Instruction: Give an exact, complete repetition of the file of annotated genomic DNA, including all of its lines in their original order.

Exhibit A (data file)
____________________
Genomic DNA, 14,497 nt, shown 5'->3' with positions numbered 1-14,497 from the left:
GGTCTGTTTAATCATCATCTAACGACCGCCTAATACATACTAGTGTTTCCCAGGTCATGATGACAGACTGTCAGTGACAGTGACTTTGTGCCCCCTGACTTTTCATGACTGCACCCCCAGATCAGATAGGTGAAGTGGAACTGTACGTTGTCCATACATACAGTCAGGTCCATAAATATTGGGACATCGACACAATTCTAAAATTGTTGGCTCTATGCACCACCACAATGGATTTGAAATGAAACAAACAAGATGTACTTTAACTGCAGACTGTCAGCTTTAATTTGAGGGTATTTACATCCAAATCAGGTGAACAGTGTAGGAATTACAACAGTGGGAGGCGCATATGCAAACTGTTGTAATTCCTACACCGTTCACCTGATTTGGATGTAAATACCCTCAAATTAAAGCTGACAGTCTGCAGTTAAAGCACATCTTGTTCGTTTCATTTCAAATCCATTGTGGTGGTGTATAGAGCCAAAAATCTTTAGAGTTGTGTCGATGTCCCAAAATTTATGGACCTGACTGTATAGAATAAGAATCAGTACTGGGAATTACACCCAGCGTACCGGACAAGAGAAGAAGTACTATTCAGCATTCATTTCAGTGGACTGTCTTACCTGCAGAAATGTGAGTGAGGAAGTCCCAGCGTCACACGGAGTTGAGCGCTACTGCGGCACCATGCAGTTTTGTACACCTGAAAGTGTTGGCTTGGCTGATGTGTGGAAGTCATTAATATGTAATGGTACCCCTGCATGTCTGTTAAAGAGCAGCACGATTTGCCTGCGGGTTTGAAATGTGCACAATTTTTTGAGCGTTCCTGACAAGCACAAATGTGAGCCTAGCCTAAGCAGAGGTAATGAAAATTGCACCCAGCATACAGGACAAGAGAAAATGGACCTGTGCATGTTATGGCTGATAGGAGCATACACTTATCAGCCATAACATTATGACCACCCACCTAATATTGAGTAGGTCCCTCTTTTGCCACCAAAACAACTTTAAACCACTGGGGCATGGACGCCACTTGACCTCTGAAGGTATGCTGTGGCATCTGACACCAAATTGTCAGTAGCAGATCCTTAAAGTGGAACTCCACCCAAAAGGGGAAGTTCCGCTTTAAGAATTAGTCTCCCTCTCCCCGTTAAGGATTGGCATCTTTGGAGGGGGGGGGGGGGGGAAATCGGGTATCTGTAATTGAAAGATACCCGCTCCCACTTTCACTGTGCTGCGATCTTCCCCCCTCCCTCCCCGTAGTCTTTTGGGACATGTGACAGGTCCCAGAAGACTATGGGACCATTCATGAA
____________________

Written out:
Genomic DNA, 14,497 nt, shown 5'->3' with positions numbered 1-14,497 from the left:
GGTCTGTTTAATCATCATCTAACGACCGCCTAATACATACTAGTGTTTCCCAGGTCATGATGACAGACTGTCAGTGACAGTGACTTTGTGCCCCCTGACTTTTCATGACTGCACCCCCAGATCAGATAGGTGAAGTGGAACTGTACGTTGTCCATACATACAGTCAGGTCCATAAATATTGGGACATCGACACAATTCTAAAATTGTTGGCTCTATGCACCACCACAATGGATTTGAAATGAAACAAACAAGATGTACTTTAACTGCAGACTGTCAGCTTTAATTTGAGGGTATTTACATCCAAATCAGGTGAACAGTGTAGGAATTACAACAGTGGGAGGCGCATATGCAAACTGTTGTAATTCCTACACCGTTCACCTGATTTGGATGTAAATACCCTCAAATTAAAGCTGACAGTCTGCAGTTAAAGCACATCTTGTTCGTTTCATTTCAAATCCATTGTGGTGGTGTATAGAGCCAAAAATCTTTAGAGTTGTGTCGATGTCCCAAAATTTATGGACCTGACTGTATAGAATAAGAATCAGTACTGGGAATTACACCCAGCGTACCGGACAAGAGAAGAAGTACTATTCAGCATTCATTTCAGTGGACTGTCTTACCTGCAGAAATGTGAGTGAGGAAGTCCCAGCGTCACACGGAGTTGAGCGCTACTGCGGCACCATGCAGTTTTGTACACCTGAAAGTGTTGGCTTGGCTGATGTGTGGAAGTCATTAATATGTAATGGTACCCCTGCATGTCTGTTAAAGAGCAGCACGATTTGCCTGCGGGTTTGAAATGTGCACAATTTTTTGAGCGTTCCTGACAAGCACAAATGTGAGCCTAGCCTAAGCAGAGGTAATGAAAATTGCACCCAGCATACAGGACAAGAGAAAATGGACCTGTGCATGTTATGGCTGATAGGAGCATACACTTATCAGCCATAACATTATGACCACCCACCTAATATTGAGTAGGTCCCTCTTTTGCCACCAAAACAACTTTAAACCACTGGGGCATGGACGCCACTTGACCTCTGAAGGTATGCTGTGGCATCTGACACCAAATTGTCAGTAGCAGATCCTTAAAGTGGAACTCCACCCAAAAGGGGAAGTTCCGCTTTAAGAATTAGTCTCCCTCTCCCCGTTAAGGATTGGCATCTTTGGAGGGGGGGGGGGGGGGAAATCGGGTATCTGTAATTGAAAGATACCCGCTCCCACTTTCACTGTGCTGCGATCTTCCCCCCTCCCTCCCCGTAGTCTTTTGGGACATGTGACAGGTCCCAGAAGACTATGGGACCATTCATGAA